“You can’t take things with you, but you can make the best memories. That’s the most important thing in life. Your currency is your memory. What you can take with you is something that absolutely makes the blood pump round your veins and gives you goosebumps. That’s what this band is to us. It’s our passion. That’s what this EP is about.”

Band Substance: Han Mee with her Hot Male company, and closer than ever to a full live return right now

Live, Hot Milk aim to create an ‘aggressively space safe’ where fans are empowered to be themselves, ‘authentically and unapologetically’. It needs to be about the music too of course, and Hot Milk love their rousing choruses, my favourite on the new EP perhaps ‘I Think I Hate Myself’. But what comes first, the words or riffs and hooks?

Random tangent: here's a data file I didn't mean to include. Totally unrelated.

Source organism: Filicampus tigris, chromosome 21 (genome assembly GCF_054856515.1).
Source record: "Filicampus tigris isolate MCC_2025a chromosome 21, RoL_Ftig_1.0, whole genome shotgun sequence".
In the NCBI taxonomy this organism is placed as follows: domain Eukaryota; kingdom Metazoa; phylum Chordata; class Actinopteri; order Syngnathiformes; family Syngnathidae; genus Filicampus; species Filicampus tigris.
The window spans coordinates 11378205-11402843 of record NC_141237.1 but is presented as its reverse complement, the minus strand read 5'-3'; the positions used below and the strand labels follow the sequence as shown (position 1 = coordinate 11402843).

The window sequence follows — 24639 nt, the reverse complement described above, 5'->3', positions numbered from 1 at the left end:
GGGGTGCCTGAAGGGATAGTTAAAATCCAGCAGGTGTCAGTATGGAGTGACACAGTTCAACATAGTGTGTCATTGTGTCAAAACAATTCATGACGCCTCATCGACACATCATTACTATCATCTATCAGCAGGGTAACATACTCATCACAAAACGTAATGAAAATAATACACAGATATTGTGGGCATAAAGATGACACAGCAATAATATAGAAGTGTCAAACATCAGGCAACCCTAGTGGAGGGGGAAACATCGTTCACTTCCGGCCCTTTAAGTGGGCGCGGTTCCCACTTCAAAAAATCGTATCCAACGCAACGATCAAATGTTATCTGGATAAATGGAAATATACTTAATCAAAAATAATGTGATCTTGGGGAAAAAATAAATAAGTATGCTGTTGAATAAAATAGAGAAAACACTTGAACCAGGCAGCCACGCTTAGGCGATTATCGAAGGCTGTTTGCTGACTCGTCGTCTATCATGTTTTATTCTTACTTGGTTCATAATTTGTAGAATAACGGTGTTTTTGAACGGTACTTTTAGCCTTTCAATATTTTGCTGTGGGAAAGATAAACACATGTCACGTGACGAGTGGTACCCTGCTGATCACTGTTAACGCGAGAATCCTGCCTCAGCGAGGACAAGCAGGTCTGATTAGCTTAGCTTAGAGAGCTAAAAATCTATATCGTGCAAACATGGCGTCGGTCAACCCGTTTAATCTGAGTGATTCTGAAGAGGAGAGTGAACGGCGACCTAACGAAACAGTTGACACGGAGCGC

“It’s different every time. That one … me and James were drinking a bottle of wine, watching David Attenborough. We hang out all the time. He’s my favourite person in the world. We’ll sit there with a guitar, mulling over the pandemic and why we exist, and what’s the point if we’re not doing what we want to do, and how we’ve got no money. And I hate myself like that.

“So that came pretty naturally – just acoustic guitar and vocals. But sometimes it’ll be a synth-line first, and I constantly have notes and lyrics on my phone.”

Is there an album just around the corner?

“I think there’s another EP first. I think the idea of an album right now … we need to know where we’re at, after all this time.”

No one really likes labels, but power punk, emo-pop? What’s the description you tend to go for?

“Oh God, labels! I don’t know. We’ve called it power pop before, but we’re such a varied band, with so many influences. We kind of just write what comes out. This EP is so varied. We like to take it any direction we want. And as we get older, our tastes will change, and I don’t want people to think we’ve just changed genres.”